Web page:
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4 Responses to A Soldier’s Story

  1. jane June 2, 2020 at 1:46 am

    An amazing story of a friend who loved his country with his whole being!

    We should fight, guard, and protect the freedoms we have in America zealously honoring those who sacrifice on the field and at home. It is not easy but I love those freedoms. Someone will always offend another but we at least we have the freedom to speak out. Do not apologize for your voice and opinions. It is precisely the differences that even while driving you crazy may lead to something great. I admit I do dislike being offensive to others but do not want to inhibit even what I hate as that means I am forcing others to give up hard-won freedom in America. I might actually learn something if I listen.

    To my friend and all who have given of themselves.

    Nice job on the article.

    I appreciate the article as it is a great reminder of what it means to an American.
    jane

    Reply
  2. Curtis Hay May 30, 2020 at 1:58 pm

    Hi Michele –

    I am sorry to read a story that is so meaningful and sad at the same time. Your husband was a remarkable man.

    Sincerely,
    Curtis Hay

    Reply
  3. Isabella Quaid May 28, 2020 at 10:22 am

    Dear Michele,

    I too share a similar story. Everyday on Memorial Day, and everyday for that matter, I get to remember how much my brothers and I miss our father dearly. He was also in the military and shared a very similar to yours, same ranks and military positions, same first and last name, that is even the same name as my grandparents. Except in our story very sadly when our father was diagnosed with brain cancer, his second wife prohibited us from seeing our father in his final days. We were not invited to the funerals, and he was buried without us in Arlington Cemetery. My brothers and I very sadly have to remember our hero through distant photos, short clips, and a single voicemail containing the only recording of our father saying “I love you very much.” I’m very happy to hear that you and your daughter Sophia got to be with him in his final days, luckily a person didn’t prevent you from saying goodbye, and giving that final goodbye kiss and I love yous. This is a story no one could truly ever forget, even the smallest of details could not be left out. Real tear-jerker…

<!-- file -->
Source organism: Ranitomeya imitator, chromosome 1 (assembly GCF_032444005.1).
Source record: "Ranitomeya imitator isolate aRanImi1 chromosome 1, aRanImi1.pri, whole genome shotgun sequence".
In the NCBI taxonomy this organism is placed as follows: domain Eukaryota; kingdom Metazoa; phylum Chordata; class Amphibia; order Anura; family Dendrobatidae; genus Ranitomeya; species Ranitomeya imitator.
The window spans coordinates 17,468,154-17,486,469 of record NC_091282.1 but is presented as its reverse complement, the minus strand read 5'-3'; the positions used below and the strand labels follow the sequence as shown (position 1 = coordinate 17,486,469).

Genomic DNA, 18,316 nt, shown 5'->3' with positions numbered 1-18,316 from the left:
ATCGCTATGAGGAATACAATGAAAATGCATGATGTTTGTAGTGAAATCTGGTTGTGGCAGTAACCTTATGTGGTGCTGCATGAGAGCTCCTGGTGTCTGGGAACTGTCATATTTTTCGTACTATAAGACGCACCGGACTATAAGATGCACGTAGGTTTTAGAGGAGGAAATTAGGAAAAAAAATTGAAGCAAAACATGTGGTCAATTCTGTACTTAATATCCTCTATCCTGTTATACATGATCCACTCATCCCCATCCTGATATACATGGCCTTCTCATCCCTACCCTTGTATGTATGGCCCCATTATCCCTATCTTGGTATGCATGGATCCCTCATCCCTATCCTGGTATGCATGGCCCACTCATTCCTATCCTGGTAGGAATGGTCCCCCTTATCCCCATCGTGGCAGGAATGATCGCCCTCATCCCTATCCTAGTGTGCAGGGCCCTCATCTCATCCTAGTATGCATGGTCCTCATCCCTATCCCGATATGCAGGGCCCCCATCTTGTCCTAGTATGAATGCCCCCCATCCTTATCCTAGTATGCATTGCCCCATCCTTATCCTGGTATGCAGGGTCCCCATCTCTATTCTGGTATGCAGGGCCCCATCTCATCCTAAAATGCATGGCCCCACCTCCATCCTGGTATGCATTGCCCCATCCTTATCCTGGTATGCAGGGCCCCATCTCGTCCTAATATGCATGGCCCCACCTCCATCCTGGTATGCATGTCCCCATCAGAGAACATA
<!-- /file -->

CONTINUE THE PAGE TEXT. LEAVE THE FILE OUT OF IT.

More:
Best Regards
    Isabella, Sebastian, and Salvatore Quaid – (QUAID)

    Reply
  4. Tom Hahn May 27, 2020 at 2:48 pm

    Dear Michele,

    Thank you for sharing such a beautiful and passionate personal story. Not only does it remind me of who Chris was and how much he is loved but also helps remind us all, that no matter what mission a veteran may have had they all have served and sacrificed for us and our country.
    Every day I wear a red, white, and blue bracelet so that I never forget about those who are serving and in harm’s way today.

    God Bless you, Sophia, our families, our veterans, and the USA.
    Uncle Tom

    Reply